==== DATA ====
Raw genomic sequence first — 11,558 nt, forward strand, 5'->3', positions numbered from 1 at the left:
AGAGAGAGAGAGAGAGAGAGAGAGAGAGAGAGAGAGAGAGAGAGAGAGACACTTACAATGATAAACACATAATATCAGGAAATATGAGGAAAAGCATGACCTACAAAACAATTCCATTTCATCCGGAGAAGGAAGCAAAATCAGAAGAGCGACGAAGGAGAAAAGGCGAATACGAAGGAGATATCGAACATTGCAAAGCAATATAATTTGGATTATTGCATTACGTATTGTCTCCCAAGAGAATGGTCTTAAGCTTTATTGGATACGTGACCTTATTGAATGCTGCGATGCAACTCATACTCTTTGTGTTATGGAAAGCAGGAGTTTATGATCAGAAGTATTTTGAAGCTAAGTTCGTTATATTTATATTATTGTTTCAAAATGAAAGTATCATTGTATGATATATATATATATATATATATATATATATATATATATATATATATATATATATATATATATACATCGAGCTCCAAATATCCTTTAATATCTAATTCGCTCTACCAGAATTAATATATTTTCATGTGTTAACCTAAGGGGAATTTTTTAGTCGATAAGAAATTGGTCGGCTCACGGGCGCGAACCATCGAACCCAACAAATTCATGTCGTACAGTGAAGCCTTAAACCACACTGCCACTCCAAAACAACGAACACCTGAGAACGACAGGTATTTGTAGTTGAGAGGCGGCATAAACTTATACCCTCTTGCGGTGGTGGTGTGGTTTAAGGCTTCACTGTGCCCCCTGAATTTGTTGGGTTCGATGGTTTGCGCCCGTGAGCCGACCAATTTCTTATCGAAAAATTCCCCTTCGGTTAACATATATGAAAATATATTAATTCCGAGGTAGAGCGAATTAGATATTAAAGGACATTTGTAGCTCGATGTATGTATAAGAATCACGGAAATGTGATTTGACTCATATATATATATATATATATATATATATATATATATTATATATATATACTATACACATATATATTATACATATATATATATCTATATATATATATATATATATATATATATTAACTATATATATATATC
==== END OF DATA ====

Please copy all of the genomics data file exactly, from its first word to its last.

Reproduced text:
Raw genomic sequence first — 11,558 nt, forward strand, 5'->3', positions numbered from 1 at the left:
AGAGAGAGAGAGAGAGAGAGAGAGAGAGAGAGAGAGAGAGAGAGAGAGACACTTACAATGATAAACACATAATATCAGGAAATATGAGGAAAAGCATGACCTACAAAACAATTCCATTTCATCCGGAGAAGGAAGCAAAATCAGAAGAGCGACGAAGGAGAAAAGGCGAATACGAAGGAGATATCGAACATTGCAAAGCAATATAATTTGGATTATTGCATTACGTATTGTCTCCCAAGAGAATGGTCTTAAGCTTTATTGGATACGTGACCTTATTGAATGCTGCGATGCAACTCATACTCTTTGTGTTATGGAAAGCAGGAGTTTATGATCAGAAGTATTTTGAAGCTAAGTTCGTTATATTTATATTATTGTTTCAAAATGAAAGTATCATTGTATGATATATATATATATATATATATATATATATATATATATATATATATATATATATATATATATACATCGAGCTCCAAATATCCTTTAATATCTAATTCGCTCTACCAGAATTAATATATTTTCATGTGTTAACCTAAGGGGAATTTTTTAGTCGATAAGAAATTGGTCGGCTCACGGGCGCGAACCATCGAACCCAACAAATTCATGTCGTACAGTGAAGCCTTAAACCACACTGCCACTCCAAAACAACGAACACCTGAGAACGACAGGTATTTGTAGTTGAGAGGCGGCATAAACTTATACCCTCTTGCGGTGGTGGTGTGGTTTAAGGCTTCACTGTGCCCCCTGAATTTGTTGGGTTCGATGGTTTGCGCCCGTGAGCCGACCAATTTCTTATCGAAAAATTCCCCTTCGGTTAACATATATGAAAATATATTAATTCCGAGGTAGAGCGAATTAGATATTAAAGGACATTTGTAGCTCGATGTATGTATAAGAATCACGGAAATGTGATTTGACTCATATATATATATATATATATATATATATATATATATTATATATATATACTATACACATATATATTATACATATATATATATCTATATATATATATATATATATATATATATTAACTATATATATATATC